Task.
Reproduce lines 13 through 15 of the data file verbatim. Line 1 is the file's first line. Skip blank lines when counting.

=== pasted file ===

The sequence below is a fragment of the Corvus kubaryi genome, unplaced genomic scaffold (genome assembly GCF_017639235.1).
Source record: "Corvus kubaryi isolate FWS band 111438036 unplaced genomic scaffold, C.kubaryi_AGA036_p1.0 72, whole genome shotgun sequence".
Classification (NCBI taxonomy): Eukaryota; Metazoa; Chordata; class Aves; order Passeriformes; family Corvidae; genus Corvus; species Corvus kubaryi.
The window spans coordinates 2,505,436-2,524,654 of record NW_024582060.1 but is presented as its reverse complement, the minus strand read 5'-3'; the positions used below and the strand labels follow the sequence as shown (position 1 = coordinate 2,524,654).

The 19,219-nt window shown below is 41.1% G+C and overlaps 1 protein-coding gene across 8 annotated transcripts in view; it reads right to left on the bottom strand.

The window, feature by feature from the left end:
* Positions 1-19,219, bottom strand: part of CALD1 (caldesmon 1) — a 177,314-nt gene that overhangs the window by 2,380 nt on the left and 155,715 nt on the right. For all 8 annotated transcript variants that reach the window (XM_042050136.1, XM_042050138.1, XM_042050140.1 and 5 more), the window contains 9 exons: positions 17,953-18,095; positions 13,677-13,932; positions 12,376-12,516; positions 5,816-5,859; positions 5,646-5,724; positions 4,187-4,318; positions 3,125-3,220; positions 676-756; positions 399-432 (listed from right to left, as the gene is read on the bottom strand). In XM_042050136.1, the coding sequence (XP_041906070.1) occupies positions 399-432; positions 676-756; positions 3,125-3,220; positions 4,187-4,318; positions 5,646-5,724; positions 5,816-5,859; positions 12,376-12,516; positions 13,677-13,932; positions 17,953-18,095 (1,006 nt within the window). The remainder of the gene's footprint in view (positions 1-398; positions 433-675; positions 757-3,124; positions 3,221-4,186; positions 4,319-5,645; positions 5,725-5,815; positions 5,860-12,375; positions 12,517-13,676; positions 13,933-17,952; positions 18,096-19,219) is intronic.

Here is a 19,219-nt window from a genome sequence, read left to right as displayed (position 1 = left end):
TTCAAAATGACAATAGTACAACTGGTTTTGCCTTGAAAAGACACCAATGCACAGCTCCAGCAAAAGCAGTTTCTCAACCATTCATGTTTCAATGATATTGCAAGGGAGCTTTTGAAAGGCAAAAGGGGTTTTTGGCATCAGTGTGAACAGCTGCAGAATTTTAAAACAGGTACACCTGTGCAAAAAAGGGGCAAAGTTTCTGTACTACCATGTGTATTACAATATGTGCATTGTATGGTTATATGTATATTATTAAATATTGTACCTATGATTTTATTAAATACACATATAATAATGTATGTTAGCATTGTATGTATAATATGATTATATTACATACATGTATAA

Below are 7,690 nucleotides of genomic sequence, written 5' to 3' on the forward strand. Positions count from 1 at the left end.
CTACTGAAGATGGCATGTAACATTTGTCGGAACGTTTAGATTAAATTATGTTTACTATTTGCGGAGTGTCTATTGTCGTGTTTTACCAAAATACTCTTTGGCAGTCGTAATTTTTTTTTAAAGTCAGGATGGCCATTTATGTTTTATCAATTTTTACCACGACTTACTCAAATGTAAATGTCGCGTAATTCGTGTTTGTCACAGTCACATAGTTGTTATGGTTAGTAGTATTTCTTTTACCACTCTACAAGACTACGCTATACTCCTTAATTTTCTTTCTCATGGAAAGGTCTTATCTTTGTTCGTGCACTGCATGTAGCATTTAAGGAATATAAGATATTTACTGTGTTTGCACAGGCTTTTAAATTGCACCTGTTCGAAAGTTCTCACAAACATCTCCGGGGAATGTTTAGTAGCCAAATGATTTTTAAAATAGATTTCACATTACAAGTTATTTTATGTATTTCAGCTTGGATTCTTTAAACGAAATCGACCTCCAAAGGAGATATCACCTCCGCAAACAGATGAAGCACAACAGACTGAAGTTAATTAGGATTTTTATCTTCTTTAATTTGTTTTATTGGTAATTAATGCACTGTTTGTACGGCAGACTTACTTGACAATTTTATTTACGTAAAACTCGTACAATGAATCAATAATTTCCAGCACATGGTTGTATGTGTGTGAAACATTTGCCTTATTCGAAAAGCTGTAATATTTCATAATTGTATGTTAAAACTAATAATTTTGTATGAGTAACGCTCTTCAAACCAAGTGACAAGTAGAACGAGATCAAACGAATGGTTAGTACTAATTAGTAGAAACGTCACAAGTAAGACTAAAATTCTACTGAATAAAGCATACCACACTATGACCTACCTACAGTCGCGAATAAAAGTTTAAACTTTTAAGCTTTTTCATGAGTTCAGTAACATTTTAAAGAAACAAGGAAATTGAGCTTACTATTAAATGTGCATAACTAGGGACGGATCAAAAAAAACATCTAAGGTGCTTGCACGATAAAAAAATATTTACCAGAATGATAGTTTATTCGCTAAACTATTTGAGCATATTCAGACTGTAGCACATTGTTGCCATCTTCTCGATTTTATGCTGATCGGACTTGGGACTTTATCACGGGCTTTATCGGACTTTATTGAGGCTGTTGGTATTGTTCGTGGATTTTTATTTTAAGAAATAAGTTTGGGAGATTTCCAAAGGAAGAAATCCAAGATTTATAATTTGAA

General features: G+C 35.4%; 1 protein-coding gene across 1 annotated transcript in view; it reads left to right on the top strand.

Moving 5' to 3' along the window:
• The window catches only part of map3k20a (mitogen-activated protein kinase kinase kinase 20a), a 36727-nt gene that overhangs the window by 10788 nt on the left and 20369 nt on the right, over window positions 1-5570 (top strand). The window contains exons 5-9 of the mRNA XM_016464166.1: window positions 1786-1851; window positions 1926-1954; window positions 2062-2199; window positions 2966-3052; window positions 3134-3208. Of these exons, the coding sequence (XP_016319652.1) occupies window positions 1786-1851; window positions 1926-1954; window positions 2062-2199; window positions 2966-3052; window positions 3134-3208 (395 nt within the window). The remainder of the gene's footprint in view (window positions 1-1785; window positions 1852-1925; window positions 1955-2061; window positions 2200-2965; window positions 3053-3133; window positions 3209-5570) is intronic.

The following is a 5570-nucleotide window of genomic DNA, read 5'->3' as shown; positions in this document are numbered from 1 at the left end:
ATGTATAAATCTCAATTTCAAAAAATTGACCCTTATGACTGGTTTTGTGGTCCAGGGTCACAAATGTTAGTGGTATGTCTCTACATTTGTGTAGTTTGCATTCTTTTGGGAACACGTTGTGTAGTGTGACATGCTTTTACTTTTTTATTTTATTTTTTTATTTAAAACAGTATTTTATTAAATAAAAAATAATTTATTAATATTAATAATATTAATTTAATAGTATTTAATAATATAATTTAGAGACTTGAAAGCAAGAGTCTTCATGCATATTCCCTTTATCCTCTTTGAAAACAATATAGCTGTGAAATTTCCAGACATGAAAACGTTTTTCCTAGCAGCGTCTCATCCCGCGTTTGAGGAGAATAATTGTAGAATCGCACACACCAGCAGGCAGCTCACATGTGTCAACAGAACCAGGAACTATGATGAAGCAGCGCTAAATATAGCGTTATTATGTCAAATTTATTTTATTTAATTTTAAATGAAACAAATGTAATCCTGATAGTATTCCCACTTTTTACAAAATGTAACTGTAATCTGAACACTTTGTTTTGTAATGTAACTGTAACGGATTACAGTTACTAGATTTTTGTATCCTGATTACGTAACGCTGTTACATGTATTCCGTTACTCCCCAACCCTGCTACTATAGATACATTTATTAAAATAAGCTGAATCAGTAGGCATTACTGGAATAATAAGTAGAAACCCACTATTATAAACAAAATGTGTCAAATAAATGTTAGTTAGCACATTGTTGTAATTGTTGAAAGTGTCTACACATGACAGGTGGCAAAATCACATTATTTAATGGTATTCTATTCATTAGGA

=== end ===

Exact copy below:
Moving 5' to 3' along the window:
• The window catches only part of map3k20a (mitogen-activated protein kinase kinase kinase 20a), a 36727-nt gene that overhangs the window by 10788 nt on the left and 20369 nt on the right, over window positions 1-5570 (top strand). The window contains exons 5-9 of the mRNA XM_016464166.1: window positions 1786-1851; window positions 1926-1954; window positions 2062-2199; window positions 2966-3052; window positions 3134-3208. Of these exons, the coding sequence (XP_016319652.1) occupies window positions 1786-1851; window positions 1926-1954; window positions 2062-2199; window positions 2966-3052; window positions 3134-3208 (395 nt within the window). The remainder of the gene's footprint in view (window positions 1-1785; window positions 1852-1925; window positions 1955-2061; window positions 2200-2965; window positions 3053-3133; window positions 3209-5570) is intronic.

The following is a 5570-nucleotide window of genomic DNA, read 5'->3' as shown; positions in this document are numbered from 1 at the left end: